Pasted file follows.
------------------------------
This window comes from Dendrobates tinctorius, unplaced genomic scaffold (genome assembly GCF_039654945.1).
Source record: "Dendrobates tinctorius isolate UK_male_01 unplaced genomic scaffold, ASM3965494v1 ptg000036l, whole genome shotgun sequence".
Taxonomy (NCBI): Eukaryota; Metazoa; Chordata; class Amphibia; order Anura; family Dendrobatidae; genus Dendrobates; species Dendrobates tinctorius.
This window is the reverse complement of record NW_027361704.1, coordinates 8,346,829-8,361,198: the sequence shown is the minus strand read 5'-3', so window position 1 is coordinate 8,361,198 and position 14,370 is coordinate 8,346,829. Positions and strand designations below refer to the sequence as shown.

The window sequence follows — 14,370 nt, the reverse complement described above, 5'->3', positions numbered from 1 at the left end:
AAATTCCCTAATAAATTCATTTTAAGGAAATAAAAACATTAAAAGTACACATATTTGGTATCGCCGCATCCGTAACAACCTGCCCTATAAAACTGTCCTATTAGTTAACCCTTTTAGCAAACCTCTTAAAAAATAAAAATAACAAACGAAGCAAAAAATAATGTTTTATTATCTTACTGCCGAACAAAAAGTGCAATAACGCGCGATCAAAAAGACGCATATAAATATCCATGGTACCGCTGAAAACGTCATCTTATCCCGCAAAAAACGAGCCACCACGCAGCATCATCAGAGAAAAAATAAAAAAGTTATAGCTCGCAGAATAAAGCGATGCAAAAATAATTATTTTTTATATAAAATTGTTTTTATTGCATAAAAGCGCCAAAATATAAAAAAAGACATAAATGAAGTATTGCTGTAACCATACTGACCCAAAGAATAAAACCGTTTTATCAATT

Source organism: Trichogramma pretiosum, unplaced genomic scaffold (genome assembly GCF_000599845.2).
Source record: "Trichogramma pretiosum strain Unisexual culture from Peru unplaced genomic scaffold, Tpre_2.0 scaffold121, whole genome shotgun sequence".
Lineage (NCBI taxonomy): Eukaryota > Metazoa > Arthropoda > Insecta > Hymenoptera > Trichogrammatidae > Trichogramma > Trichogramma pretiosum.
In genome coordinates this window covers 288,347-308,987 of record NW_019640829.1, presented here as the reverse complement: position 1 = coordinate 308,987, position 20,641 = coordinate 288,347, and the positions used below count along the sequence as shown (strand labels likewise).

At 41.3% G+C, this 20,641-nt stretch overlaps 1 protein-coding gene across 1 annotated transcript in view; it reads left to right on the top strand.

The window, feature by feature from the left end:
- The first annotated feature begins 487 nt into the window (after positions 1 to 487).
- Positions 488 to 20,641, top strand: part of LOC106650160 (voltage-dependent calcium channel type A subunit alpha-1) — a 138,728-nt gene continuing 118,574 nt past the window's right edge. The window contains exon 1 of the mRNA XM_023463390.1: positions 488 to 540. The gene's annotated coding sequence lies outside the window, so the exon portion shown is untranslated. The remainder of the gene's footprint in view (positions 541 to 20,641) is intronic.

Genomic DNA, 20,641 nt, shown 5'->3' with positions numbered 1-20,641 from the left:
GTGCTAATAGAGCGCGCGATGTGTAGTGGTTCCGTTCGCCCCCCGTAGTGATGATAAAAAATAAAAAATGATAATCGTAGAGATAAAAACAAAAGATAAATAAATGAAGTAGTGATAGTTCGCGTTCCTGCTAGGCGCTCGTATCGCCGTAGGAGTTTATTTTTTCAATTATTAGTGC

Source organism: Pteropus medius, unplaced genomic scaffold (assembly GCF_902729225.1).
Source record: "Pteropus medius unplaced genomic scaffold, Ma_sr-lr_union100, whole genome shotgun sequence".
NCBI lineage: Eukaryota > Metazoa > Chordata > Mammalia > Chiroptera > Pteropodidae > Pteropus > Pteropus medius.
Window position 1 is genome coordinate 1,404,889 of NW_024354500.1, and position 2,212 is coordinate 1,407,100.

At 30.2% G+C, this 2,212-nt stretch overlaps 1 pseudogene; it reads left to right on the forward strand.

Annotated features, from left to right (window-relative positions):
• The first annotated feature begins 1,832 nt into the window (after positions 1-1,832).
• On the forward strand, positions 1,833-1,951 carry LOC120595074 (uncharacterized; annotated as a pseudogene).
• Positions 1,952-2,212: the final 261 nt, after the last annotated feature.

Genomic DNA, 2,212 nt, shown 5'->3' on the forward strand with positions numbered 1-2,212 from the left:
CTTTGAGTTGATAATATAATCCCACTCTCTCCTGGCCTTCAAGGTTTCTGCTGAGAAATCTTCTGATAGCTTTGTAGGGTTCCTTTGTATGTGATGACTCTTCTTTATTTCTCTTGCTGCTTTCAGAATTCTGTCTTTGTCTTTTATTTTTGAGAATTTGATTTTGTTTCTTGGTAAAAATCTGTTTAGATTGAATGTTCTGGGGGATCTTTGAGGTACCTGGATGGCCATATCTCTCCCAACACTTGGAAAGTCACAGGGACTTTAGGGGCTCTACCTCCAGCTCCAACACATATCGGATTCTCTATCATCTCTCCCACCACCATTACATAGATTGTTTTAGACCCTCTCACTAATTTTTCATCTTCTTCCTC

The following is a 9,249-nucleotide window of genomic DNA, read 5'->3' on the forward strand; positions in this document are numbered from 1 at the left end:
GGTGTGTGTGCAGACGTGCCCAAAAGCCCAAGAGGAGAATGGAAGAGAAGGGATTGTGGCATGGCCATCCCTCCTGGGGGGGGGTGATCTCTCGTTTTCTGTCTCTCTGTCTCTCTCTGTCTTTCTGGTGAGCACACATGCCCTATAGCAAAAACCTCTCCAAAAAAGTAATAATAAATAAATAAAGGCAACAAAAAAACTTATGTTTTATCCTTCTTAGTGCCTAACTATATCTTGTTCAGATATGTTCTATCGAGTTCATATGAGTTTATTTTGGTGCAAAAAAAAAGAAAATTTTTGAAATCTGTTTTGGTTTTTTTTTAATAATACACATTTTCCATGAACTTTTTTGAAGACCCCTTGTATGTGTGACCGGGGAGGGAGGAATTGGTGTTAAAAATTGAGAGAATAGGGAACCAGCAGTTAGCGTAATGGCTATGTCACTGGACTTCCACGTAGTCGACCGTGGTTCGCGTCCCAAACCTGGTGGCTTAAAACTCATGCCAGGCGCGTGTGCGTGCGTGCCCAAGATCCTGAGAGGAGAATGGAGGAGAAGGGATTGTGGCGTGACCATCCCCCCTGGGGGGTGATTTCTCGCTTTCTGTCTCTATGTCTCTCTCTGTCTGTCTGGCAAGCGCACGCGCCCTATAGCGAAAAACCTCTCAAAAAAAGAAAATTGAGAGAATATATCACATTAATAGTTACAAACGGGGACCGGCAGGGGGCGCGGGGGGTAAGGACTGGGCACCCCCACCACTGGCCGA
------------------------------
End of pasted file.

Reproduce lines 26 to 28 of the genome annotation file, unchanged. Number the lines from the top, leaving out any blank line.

Genomic DNA, 2,212 nt, shown 5'->3' on the forward strand with positions numbered 1-2,212 from the left:
CTTTGAGTTGATAATATAATCCCACTCTCTCCTGGCCTTCAAGGTTTCTGCTGAGAAATCTTCTGATAGCTTTGTAGGGTTCCTTTGTATGTGATGACTCTTCTTTATTTCTCTTGCTGCTTTCAGAATTCTGTCTTTGTCTTTTATTTTTGAGAATTTGATTTTGTTTCTTGGTAAAAATCTGTTTAGATTGAATGTTCTGGGGGATCTTTGAGGTACCTGGATGGCCATATCTCTCCCAACACTTGGAAAGTCACAGGGACTTTAGGGGCTCTACCTCCAGCTCCAACACATATCGGATTCTCTATCATCTCTCCCACCACCATTACATAGATTGTTTTAGACCCTCTCACTAATTTTTCATCTTCTTCCTC

The following is a 9,249-nucleotide window of genomic DNA, read 5'->3' on the forward strand; positions in this document are numbered from 1 at the left end: